The Ministry of Electronics and Information Technology has been deliberating on various aspects of digital personal data and its protection, and has formulated a draft Bill, titled ‘The Digital Personal Data Protection Bill 2022’. The purpose of the draft Bill is to provide for the processing of digital personal data in a manner that recognizes both the right of individuals to protect their personal data and the need to process personal data for lawful purposes, and for matters connected therewith or incidental thereto.
The draft Bill employs plain and simple language to facilitate ease of understanding and is available on Ministry’s website at https://www.meity.gov.in/data-protection-framework along with an Explanatory note that provides a brief overview of its provisions, which is available at https://www.meity.gov.in/data-protection-framework
The Digital Personal Data Protection Bill frames out the rights and duties of the citizen (Digital Nagrik) on one hand and the obligations to use collected data lawfully of the Data Fiduciary on the other hand. The bill is based on the following principles around the Data Economy:
The Bill will establish the comprehensive legal framework governing digital personal data protection in India. The Bill provides for the processing of digital personal data in a manner that recognizes the right of individuals to protect their personal data, societal rights and the need to process personal data for lawful purposes.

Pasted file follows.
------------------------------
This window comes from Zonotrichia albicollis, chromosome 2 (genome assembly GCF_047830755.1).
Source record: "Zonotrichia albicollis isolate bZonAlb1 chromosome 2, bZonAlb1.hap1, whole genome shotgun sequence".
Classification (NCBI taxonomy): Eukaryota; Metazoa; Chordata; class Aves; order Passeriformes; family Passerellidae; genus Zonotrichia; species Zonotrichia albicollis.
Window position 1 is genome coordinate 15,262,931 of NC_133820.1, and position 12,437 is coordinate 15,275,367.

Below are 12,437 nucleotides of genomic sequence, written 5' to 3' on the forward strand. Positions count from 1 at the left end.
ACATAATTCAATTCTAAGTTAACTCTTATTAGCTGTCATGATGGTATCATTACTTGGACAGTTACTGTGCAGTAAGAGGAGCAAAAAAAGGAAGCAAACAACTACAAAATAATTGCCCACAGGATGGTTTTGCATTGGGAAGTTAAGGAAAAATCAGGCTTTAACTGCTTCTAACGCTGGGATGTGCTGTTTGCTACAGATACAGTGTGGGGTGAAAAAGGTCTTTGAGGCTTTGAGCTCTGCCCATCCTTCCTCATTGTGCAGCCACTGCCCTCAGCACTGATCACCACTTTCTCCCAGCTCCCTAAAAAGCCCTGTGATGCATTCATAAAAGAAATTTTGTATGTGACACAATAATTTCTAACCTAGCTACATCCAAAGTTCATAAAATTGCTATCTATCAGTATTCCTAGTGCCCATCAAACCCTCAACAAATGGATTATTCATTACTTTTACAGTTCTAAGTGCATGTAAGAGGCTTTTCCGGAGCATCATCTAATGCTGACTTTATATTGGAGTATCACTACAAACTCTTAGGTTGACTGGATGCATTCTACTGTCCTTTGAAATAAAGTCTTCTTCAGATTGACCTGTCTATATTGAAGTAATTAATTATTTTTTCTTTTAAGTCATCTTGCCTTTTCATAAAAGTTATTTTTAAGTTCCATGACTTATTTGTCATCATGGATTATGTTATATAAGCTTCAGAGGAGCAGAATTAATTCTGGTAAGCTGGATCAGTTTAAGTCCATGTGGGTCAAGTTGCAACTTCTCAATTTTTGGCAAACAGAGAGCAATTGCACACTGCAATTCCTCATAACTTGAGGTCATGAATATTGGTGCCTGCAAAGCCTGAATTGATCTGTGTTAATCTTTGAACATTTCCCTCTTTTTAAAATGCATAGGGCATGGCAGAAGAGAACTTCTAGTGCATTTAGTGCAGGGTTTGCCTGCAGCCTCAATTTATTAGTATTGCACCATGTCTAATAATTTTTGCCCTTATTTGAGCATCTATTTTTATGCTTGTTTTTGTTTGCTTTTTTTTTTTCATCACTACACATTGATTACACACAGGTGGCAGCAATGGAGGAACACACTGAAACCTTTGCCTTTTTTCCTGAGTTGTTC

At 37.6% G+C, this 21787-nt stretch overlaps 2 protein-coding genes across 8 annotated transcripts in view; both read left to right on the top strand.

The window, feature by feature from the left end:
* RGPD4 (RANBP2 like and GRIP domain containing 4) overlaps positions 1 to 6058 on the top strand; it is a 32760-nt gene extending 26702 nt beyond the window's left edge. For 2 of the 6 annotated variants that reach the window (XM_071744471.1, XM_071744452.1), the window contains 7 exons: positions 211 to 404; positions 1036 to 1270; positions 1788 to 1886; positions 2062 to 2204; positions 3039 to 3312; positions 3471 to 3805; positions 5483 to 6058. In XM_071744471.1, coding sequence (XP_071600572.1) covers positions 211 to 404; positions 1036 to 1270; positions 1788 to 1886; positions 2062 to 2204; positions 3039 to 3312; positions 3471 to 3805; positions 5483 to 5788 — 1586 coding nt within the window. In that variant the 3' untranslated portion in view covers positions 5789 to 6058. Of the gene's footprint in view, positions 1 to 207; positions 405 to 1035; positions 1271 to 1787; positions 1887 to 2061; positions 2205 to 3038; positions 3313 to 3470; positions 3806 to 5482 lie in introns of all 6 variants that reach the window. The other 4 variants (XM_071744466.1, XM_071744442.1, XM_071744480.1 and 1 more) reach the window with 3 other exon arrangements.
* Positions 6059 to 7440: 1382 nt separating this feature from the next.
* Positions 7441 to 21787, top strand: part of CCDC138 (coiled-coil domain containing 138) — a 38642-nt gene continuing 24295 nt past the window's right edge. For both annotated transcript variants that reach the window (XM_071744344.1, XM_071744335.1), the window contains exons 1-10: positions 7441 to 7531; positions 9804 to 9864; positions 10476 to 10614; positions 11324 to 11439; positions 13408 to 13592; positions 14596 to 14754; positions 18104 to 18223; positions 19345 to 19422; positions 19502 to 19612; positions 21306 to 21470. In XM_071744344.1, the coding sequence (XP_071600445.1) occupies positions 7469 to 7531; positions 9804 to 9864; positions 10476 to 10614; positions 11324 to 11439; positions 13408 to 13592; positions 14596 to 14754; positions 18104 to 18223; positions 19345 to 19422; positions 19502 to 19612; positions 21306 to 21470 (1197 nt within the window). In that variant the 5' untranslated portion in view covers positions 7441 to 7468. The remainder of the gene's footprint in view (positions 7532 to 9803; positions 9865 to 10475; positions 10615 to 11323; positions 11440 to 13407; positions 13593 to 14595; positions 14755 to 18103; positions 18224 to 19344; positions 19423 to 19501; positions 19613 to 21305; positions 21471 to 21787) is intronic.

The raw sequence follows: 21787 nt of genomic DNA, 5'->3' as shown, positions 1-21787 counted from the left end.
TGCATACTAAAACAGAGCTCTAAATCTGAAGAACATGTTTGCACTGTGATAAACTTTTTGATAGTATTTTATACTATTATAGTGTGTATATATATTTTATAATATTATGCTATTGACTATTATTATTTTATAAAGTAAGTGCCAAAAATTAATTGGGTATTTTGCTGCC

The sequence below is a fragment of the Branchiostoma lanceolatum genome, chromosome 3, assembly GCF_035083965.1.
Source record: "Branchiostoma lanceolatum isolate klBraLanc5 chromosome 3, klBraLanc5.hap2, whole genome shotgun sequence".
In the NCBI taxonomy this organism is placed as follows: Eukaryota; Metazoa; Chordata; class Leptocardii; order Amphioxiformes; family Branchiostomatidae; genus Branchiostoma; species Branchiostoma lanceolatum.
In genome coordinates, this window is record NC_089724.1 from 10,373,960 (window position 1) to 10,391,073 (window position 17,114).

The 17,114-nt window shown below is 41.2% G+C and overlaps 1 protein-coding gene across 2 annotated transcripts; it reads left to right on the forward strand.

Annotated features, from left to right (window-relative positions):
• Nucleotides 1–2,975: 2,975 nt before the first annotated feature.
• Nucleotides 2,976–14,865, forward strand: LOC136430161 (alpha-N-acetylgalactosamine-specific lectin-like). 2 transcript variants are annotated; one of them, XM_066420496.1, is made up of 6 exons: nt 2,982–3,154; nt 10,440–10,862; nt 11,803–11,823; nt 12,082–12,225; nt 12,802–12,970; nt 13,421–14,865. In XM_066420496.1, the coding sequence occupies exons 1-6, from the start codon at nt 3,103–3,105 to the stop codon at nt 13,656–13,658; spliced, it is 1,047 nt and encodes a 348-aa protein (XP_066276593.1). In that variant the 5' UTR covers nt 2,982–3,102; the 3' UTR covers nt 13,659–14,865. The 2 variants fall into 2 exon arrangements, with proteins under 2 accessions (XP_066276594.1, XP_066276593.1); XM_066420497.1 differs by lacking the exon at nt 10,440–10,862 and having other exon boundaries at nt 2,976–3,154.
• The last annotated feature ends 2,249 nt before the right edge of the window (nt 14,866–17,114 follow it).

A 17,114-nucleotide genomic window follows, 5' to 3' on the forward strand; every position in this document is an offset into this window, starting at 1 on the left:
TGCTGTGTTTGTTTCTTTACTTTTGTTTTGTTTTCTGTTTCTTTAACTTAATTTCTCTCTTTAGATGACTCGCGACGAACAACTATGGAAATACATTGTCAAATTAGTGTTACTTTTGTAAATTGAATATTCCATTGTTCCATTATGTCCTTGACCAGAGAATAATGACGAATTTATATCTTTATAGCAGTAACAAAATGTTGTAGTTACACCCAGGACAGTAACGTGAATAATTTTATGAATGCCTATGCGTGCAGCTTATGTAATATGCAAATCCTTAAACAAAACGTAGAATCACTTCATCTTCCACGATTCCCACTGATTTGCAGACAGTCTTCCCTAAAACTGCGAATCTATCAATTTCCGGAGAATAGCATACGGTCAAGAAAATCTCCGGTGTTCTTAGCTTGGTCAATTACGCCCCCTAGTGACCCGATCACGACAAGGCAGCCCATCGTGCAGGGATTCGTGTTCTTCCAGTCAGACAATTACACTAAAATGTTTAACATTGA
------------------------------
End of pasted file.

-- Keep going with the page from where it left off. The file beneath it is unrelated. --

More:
The Ministry has invited feedback from the public on the draft Bill. The submissions will not be disclosed and held in fiduciary capacity, to enable persons submitting feedback to provide the same freely. No public disclosure of the submissions will be made.
The feedback on the draft bill in a chapter wise manner may be submitted on https://innovateindia.mygov.in/digital-data-protection/ by December 17, 2022.
Noted Senior Public Policy Expert of the country and CMD of White Dolphin Media, Shri Mohan Shukla said “The Draft Digital Personal Data Protection Bill, 2022 post several iterations has finally been released and is expected to be presented in the Winter session of parliament. The draft has done away with the contentious data localisation requirement proposed in the earlier version and allows the cross border transfer of data with certain nations which the Government would specify from time to time. Although, some of the provisions are akin to the 2019 version, giving the government broad powers to exempt any of its agencies from compliance with provisions of the Bill in the interests of sovereignty, and integrity of India, security of the State which could be misused for surveillance, and puts the interests of the state ahead of the right to privacy of individuals. Furthermore, setting up of the Data Protection Board would give the government the authority to decide the members of the DPB, decreasing its autonomy and effectiveness substantially. It has been two years since the PDP Bill was brought. The present draft bill still shows scope for improvement which I am hopeful will be done in days ahead”